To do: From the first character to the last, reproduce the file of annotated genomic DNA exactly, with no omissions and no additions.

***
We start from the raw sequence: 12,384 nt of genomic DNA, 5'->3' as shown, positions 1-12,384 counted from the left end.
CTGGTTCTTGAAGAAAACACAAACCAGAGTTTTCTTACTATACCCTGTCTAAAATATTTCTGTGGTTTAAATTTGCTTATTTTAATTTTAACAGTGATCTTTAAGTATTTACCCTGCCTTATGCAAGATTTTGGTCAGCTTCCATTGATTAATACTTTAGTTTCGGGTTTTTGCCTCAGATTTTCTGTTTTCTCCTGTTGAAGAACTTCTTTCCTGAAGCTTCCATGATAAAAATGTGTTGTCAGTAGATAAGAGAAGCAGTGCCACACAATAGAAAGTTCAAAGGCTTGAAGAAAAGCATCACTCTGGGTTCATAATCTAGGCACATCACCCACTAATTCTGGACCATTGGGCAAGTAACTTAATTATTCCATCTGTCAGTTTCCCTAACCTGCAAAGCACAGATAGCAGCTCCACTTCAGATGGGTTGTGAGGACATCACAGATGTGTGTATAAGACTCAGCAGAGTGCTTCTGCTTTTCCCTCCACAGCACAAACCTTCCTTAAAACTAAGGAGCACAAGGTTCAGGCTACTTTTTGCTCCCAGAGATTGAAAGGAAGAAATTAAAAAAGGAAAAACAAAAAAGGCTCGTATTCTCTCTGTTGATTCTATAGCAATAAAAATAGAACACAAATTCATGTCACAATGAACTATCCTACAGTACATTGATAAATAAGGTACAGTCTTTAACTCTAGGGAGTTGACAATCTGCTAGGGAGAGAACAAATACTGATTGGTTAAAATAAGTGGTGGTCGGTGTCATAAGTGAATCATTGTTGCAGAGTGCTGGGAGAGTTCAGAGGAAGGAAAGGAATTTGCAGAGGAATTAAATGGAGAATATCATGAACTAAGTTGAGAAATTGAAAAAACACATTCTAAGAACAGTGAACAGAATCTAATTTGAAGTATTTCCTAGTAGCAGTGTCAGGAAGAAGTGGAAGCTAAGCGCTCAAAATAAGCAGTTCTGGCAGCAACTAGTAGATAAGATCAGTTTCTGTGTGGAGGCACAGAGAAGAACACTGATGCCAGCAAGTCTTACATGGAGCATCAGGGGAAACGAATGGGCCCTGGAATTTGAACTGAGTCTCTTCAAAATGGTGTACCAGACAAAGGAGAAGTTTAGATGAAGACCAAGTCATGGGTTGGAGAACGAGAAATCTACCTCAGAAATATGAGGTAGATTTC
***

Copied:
We start from the raw sequence: 12,384 nt of genomic DNA, 5'->3' as shown, positions 1-12,384 counted from the left end.
CTGGTTCTTGAAGAAAACACAAACCAGAGTTTTCTTACTATACCCTGTCTAAAATATTTCTGTGGTTTAAATTTGCTTATTTTAATTTTAACAGTGATCTTTAAGTATTTACCCTGCCTTATGCAAGATTTTGGTCAGCTTCCATTGATTAATACTTTAGTTTCGGGTTTTTGCCTCAGATTTTCTGTTTTCTCCTGTTGAAGAACTTCTTTCCTGAAGCTTCCATGATAAAAATGTGTTGTCAGTAGATAAGAGAAGCAGTGCCACACAATAGAAAGTTCAAAGGCTTGAAGAAAAGCATCACTCTGGGTTCATAATCTAGGCACATCACCCACTAATTCTGGACCATTGGGCAAGTAACTTAATTATTCCATCTGTCAGTTTCCCTAACCTGCAAAGCACAGATAGCAGCTCCACTTCAGATGGGTTGTGAGGACATCACAGATGTGTGTATAAGACTCAGCAGAGTGCTTCTGCTTTTCCCTCCACAGCACAAACCTTCCTTAAAACTAAGGAGCACAAGGTTCAGGCTACTTTTTGCTCCCAGAGATTGAAAGGAAGAAATTAAAAAAGGAAAAACAAAAAAGGCTCGTATTCTCTCTGTTGATTCTATAGCAATAAAAATAGAACACAAATTCATGTCACAATGAACTATCCTACAGTACATTGATAAATAAGGTACAGTCTTTAACTCTAGGGAGTTGACAATCTGCTAGGGAGAGAACAAATACTGATTGGTTAAAATAAGTGGTGGTCGGTGTCATAAGTGAATCATTGTTGCAGAGTGCTGGGAGAGTTCAGAGGAAGGAAAGGAATTTGCAGAGGAATTAAATGGAGAATATCATGAACTAAGTTGAGAAATTGAAAAAACACATTCTAAGAACAGTGAACAGAATCTAATTTGAAGTATTTCCTAGTAGCAGTGTCAGGAAGAAGTGGAAGCTAAGCGCTCAAAATAAGCAGTTCTGGCAGCAACTAGTAGATAAGATCAGTTTCTGTGTGGAGGCACAGAGAAGAACACTGATGCCAGCAAGTCTTACATGGAGCATCAGGGGAAACGAATGGGCCCTGGAATTTGAACTGAGTCTCTTCAAAATGGTGTACCAGACAAAGGAGAAGTTTAGATGAAGACCAAGTCATGGGTTGGAGAACGAGAAATCTACCTCAGAAATATGAGGTAGATTTC